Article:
An iota of good news from San Rafael, California: five despicable human beings are actually being held accountable for their decision to trespass on a Catholic church’s property and destroy a statue of Father Junipero Serra.
On Columbus Day, a group of intolerant bullies held a protest at the Mission San Rafael (I didn’t hear about this when it happened because I was too busy battling with people who were making insulting comments on my social media post about Christopher Columbus). Five of them attacked the statue, ripping off the duct tape that church employees had placed to protect it, spraying red paint all over it, writing the words “genocide” and “rape” on its pedestal, chipping at it with rocks, attaching ropes to it, and pulling it down. Police arrested these five bullies and charged them with felony vandalism. They submitted the case to the Marin County District Attorney’s Office and recommended additional charges of vandalism to a place of worship, which is a hate crime. The defendants’ names are as follows:
- Ines Shiam Gardilcic, 40, of Oakland
- Victoria Eva Montanopena, 29, of Oakland
- Melissa Aguilar, 36, of Novato
- Mayorgi Nadeska Delgadillo, 36, of San Rafael
- Moira Cribben Van de Walker, 25, of San Anselmo
The San Francisco Archdiocese took a strong stance in defense of the statue and the Catholic community and urged the D.A. to prosecute the vandals to the fullest extent of the law. “This attack on a cherished religious symbol on our own church property is not a minor property crime, but an attack on Catholics as a people,” said Archbishop Salvatore Cordileone. “If the perpetrators of this crime are not brought to justice, small mobs will be able to decide what religious symbols all people of faith may display on their own property to further their faith, and they will continue to inflict considerable spiritual suffering on ordinary Catholic people who would see our sacred spaces as unprotected by law.”
Protesters also demonstrated outside the D.A.’s office with signs reading “Save Our Statues” and “Vandalism is a Crime.”
As a result of these efforts, D.A. Lori Frugoli announced on November 13 that she was bringing felony vandalism charges against the five defendants.
Cordileone praised this decision, noting that it “represents the first time that any of the lawbreakers attacking statues of St. Junipero Serra and other acts of vandalism on Catholic Church property across California will be held accountable for their actions in a court of law.” He continued:
“The crime was caught on video. The lawbreakers came prepared with ropes, chisels and spray paint, clearly indicating forethought in committing this crime. If crimes like these are not punished, then the government is telling mobs they get to decide what symbols Catholics and other faiths may display. Given that this was vandalism at a house of worship, the San Rafael Police Department understandably recommended that the perpetrators be charged with a hate crime. Indeed, to vandalize a house of worship to express one’s views is not a mere property crime: it is an attack on the identity and rights of a whole faith community. In a diverse society we may debate and disagree about many things, including St. Junipero Serra’s legacy. But mobs do not get to trespass on other people’s holy grounds to destroy their sacred symbols. While a hate crime was not charged in this case, let us hope that this prosecution will nonetheless contribute to putting an end to attacks on all houses of worship.”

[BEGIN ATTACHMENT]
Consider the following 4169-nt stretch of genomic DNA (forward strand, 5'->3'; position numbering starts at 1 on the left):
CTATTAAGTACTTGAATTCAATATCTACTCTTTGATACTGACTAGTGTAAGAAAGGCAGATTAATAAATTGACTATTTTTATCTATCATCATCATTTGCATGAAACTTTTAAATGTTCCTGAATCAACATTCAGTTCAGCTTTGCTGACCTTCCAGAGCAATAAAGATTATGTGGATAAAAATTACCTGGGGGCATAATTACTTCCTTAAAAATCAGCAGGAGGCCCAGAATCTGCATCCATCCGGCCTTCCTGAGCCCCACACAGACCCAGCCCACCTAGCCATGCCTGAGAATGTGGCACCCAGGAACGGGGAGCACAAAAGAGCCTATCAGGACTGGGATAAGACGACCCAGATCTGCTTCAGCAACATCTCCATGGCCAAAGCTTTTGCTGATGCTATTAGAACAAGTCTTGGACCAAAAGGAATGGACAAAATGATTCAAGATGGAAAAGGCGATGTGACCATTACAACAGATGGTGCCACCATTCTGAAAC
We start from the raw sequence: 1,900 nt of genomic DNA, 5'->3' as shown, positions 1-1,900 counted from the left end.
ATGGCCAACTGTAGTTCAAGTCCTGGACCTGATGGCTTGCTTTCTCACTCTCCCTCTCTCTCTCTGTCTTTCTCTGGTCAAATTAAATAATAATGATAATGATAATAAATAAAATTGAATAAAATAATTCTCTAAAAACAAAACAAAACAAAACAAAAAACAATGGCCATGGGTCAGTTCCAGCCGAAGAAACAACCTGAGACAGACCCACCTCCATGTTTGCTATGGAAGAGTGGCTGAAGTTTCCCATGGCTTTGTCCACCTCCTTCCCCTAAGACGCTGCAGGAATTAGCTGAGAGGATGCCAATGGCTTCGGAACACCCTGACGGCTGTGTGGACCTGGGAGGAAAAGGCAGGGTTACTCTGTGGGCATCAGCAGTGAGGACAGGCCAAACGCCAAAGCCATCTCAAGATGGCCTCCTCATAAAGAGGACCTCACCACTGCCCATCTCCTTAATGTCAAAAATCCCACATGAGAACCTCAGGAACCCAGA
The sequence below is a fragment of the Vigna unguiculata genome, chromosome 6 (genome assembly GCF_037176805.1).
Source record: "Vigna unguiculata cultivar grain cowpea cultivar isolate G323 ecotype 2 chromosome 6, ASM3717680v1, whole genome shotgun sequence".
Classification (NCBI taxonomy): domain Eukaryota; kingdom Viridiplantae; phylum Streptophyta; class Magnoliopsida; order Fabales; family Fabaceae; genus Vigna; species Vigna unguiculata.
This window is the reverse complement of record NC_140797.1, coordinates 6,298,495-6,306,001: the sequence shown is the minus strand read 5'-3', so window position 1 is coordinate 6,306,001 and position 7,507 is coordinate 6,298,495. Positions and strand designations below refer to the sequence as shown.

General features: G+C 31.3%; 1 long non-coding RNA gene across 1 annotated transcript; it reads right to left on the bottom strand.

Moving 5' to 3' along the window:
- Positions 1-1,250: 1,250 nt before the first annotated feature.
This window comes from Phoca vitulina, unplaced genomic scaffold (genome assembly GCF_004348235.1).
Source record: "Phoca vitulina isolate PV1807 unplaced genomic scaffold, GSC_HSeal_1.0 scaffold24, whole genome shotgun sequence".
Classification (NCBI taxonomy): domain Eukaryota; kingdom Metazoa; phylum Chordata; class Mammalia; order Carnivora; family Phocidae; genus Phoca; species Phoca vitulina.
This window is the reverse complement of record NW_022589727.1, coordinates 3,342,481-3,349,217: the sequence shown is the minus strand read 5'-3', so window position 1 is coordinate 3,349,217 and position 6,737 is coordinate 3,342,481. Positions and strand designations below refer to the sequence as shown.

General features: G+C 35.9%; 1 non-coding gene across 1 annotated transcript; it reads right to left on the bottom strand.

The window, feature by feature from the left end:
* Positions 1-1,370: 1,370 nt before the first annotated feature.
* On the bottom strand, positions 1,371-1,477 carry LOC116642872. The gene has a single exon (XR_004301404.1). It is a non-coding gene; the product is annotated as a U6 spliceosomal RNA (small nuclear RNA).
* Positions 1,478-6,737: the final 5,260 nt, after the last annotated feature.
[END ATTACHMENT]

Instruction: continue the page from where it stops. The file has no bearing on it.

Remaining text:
Father Luello Palacpac, the pastor of Mission San Rafael, described the act of vandalism as traumatic for his congregants and added, “Whether you agree or disagree with the historic record of St. Junipero, no one has a right to trespass on a faith community’s sacred grounds to destroy property and even more importantly the symbols of its faith.”
The San Rafael Police Department justifiably faced some criticism for the fact that officers made no attempt to actually stop the vandals from attacking the statue. According to the Marin Independent Journal, Police Chief Diana Bishop said, “It’s not last year. It’s not the year before, how police officers see something and they just run into it and take care of it. That’s how we are programmed. That’s what we want to do. We have to be more thoughtful when a property crime is occurring and a person is not being injured, and that’s what the plan was.” It would have been better if police had intervened to protect this statue before it was destroyed; in my opinion it is just as bad (if not worse) for a statue to be injured as for a person to be injured. But the police department is to be commended for charging the vandals. Far too many times, intolerant bullies have cruelly destroyed irreplaceable statues all over the world and faced no consequences whatsoever for their despicable behavior.